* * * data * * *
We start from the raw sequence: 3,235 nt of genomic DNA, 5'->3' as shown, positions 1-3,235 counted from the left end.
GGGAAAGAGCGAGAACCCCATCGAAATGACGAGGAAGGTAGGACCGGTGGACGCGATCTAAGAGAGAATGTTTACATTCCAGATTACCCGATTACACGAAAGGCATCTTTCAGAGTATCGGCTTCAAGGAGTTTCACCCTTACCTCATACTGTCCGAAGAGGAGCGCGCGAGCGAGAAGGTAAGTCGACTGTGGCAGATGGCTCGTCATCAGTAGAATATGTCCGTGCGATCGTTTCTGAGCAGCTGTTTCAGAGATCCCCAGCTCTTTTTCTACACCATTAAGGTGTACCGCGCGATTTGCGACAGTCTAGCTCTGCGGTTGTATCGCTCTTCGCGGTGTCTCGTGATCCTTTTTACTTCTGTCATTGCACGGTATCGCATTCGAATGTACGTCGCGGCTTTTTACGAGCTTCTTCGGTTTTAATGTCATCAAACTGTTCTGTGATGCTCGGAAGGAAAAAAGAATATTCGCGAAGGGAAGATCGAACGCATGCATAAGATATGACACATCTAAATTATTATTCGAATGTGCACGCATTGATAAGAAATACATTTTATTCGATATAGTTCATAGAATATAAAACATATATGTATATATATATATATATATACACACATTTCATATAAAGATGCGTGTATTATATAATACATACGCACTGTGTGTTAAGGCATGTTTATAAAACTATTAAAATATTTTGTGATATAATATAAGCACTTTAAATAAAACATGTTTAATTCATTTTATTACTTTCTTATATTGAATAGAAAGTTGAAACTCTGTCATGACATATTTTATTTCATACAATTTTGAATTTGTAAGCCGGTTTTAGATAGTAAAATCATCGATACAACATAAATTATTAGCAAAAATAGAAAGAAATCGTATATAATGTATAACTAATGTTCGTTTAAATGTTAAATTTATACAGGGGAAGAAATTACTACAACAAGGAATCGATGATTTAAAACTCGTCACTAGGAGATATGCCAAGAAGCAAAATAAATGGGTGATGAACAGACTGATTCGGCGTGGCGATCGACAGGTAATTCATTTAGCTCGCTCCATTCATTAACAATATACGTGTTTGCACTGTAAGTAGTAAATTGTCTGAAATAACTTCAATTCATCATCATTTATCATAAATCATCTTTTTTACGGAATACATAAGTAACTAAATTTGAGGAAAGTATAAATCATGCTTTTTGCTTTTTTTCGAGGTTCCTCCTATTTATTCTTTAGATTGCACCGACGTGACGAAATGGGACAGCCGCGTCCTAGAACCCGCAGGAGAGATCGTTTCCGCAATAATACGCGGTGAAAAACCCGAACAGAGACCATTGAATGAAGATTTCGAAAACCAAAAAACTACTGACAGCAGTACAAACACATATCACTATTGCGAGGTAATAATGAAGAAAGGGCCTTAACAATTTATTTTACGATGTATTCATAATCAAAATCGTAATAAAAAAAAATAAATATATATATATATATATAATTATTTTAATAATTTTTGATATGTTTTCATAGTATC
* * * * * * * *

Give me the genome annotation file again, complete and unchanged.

We start from the raw sequence: 3,235 nt of genomic DNA, 5'->3' as shown, positions 1-3,235 counted from the left end.
GGGAAAGAGCGAGAACCCCATCGAAATGACGAGGAAGGTAGGACCGGTGGACGCGATCTAAGAGAGAATGTTTACATTCCAGATTACCCGATTACACGAAAGGCATCTTTCAGAGTATCGGCTTCAAGGAGTTTCACCCTTACCTCATACTGTCCGAAGAGGAGCGCGCGAGCGAGAAGGTAAGTCGACTGTGGCAGATGGCTCGTCATCAGTAGAATATGTCCGTGCGATCGTTTCTGAGCAGCTGTTTCAGAGATCCCCAGCTCTTTTTCTACACCATTAAGGTGTACCGCGCGATTTGCGACAGTCTAGCTCTGCGGTTGTATCGCTCTTCGCGGTGTCTCGTGATCCTTTTTACTTCTGTCATTGCACGGTATCGCATTCGAATGTACGTCGCGGCTTTTTACGAGCTTCTTCGGTTTTAATGTCATCAAACTGTTCTGTGATGCTCGGAAGGAAAAAAGAATATTCGCGAAGGGAAGATCGAACGCATGCATAAGATATGACACATCTAAATTATTATTCGAATGTGCACGCATTGATAAGAAATACATTTTATTCGATATAGTTCATAGAATATAAAACATATATGTATATATATATATATATATACACACATTTCATATAAAGATGCGTGTATTATATAATACATACGCACTGTGTGTTAAGGCATGTTTATAAAACTATTAAAATATTTTGTGATATAATATAAGCACTTTAAATAAAACATGTTTAATTCATTTTATTACTTTCTTATATTGAATAGAAAGTTGAAACTCTGTCATGACATATTTTATTTCATACAATTTTGAATTTGTAAGCCGGTTTTAGATAGTAAAATCATCGATACAACATAAATTATTAGCAAAAATAGAAAGAAATCGTATATAATGTATAACTAATGTTCGTTTAAATGTTAAATTTATACAGGGGAAGAAATTACTACAACAAGGAATCGATGATTTAAAACTCGTCACTAGGAGATATGCCAAGAAGCAAAATAAATGGGTGATGAACAGACTGATTCGGCGTGGCGATCGACAGGTAATTCATTTAGCTCGCTCCATTCATTAACAATATACGTGTTTGCACTGTAAGTAGTAAATTGTCTGAAATAACTTCAATTCATCATCATTTATCATAAATCATCTTTTTTACGGAATACATAAGTAACTAAATTTGAGGAAAGTATAAATCATGCTTTTTGCTTTTTTTCGAGGTTCCTCCTATTTATTCTTTAGATTGCACCGACGTGACGAAATGGGACAGCCGCGTCCTAGAACCCGCAGGAGAGATCGTTTCCGCAATAATACGCGGTGAAAAACCCGAACAGAGACCATTGAATGAAGATTTCGAAAACCAAAAAACTACTGACAGCAGTACAAACACATATCACTATTGCGAGGTAATAATGAAGAAAGGGCCTTAACAATTTATTTTACGATGTATTCATAATCAAAATCGTAATAAAAAAAAATAAATATATATATATATATATAATTATTTTAATAATTTTTGATATGTTTTCATAGTATC